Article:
Plant sperm

Aren’t plants disgusting?

If you suffer from hay fever, and we are entering the time when the grasses really get going, then you need to check the pollen forecast from the Met Office.  My eyes were streaming this morning after I went for a walk on my local patch.  I think Plantlife needs to sort this out!

Pollen is, not to put too fine a point on it, the male gametes of plants (wrapped up in a nice coating) floating about in the air (and getting up your nose and into your eyes).

Here is a rather nifty ‘infographic’ from the Met Office…

Pollen in the UKSource:


31 Replies to “Plant sperm”

      1. I meant the red area on the map representing the vh pollen count, now I’m sober and it’s breakfast time it looks more like a teapot!
        Sorry to be flippant amongst informed and erudite comments, I’ve learnt two new words – cleistogamous and entomophilous, thanks Filbert.

    1. Why is this dated June 10, 2014 at 6:18 pm, I can’t remember having said this!!

      1. Richard – I updated a post from 2014 and reposted it here. And that’s what you said at the time.

  1. That map suggests that monocultures of wheat and oilseed rape are well correlated with the worst pollen effects. 😉

    1. “Monoculture” is a term erroneously applied to arable cropping in the UK. That aside, wheat is mostly cleistogamous and oilseed rape sheds little pollen – like most entomophilous species. Most grass conserved as silage won’t get as far as flowering. Winter barley excerts its anthers after pollination and can shed dead pollen like smoke in the right conditions. That does get up the nose.

      1. Interesting. Erroneously applied because arable cropping involves crop rotation where as a monoculture is maintained over a number of years? Or is there some other distinction?

        1. “because arable cropping involves crop rotation”

          Yes. Even a landscape of wall-to-wall wheat will comprise several different varieties – so there is within-species genetic diversity which can’t IMHO be called “monoculture”. Even less so when you put OSR, barley et al into the rotation.

          1. Blimey Filbert. You set a high bar for the use of the term. To me (and I suspect to most insects) wall to wall wheat is a monoculture.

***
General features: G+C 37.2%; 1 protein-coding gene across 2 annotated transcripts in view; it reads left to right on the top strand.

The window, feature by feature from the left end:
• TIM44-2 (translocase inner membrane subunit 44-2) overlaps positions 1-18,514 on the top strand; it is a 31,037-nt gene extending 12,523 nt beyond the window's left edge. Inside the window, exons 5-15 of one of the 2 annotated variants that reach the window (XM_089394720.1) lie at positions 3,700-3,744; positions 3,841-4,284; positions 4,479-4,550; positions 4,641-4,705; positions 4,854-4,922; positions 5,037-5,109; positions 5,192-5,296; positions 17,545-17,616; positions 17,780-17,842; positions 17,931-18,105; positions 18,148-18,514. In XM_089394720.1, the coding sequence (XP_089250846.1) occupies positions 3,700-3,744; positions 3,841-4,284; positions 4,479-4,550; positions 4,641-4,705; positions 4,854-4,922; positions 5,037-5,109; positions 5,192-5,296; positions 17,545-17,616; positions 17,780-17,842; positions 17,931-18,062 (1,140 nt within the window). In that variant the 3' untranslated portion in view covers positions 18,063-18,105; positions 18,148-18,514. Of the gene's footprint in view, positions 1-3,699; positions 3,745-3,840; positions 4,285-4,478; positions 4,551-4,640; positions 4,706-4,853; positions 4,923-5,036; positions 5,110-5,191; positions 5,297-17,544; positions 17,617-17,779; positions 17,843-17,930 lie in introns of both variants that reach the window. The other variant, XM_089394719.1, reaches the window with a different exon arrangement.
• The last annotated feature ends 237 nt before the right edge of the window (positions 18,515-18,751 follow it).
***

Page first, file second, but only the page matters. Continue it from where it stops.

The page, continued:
2. Have any other hay fever sufferers noticed how London’s Plane trees’ flowers (or is it the developing fruits?) shed little brown fibres by the zillion which, in windy weather, collect in drifts all along the pavements and get in your eyes and irritate like crazy?!

    1. Only slightly related, but is it true that oak processionary moth causes alergic skin reactions?

      1. Yes, as with a few other notable species of hairy caterpillar like the mainly coastal Brown-tail moth that Local Authorities get paranoid about – but only IF you get very close and touch or inhale the hairs! Tree workers quoted as being most at risk of coming into contact with Oak Processionary larvae, or inadvertently rubbing against their ‘nests’ that get smothered in shed hairs (probably to protect the nest). Images of skin rashes etc caused by different species can be googled. And hairy caterpillars are favourite Cuckoo fodder of course!

      2. PS The hairs can also blow in the wind and get into the eyes causing a reaction if very close to the source.

    2. Chelsea Flu they used to call it. ‘Cause it coincided with the Flower Show Week.

  3. Oil seed rape gets me going but where would we be without plants? There would be no life on the surface of Earth.

  4. Interesting botanical classification system used by the met office: ‘trees’ , ‘grasses’ and ‘weeds’!

  5. Mark did you know if you get nyjer seed and sunflower heart seed grind them up (small handful) water down with milk then apply under your nostrils and eyelids it prevents hayfever.

    1. James – welcome and thank you for an interesting comment. Maybe I’ll try that…

    2. If you get tobacco leaves, grind them up and shove them up your nose it makes you sneeze. Stan Freberg.

  6. Is our essential problem with all this that we all sort of believe that the world is organised for our convenience? (Hint: it isn’t.)

  7. In “Catch-22” there is an interlude about The Man Who Sees Everything Twice

  8. Why have a bunch of comments from 2014 inserted themselves into this thread?

  9. Pollen is loved by paleoecologists, archaeologists and forensic scientists.

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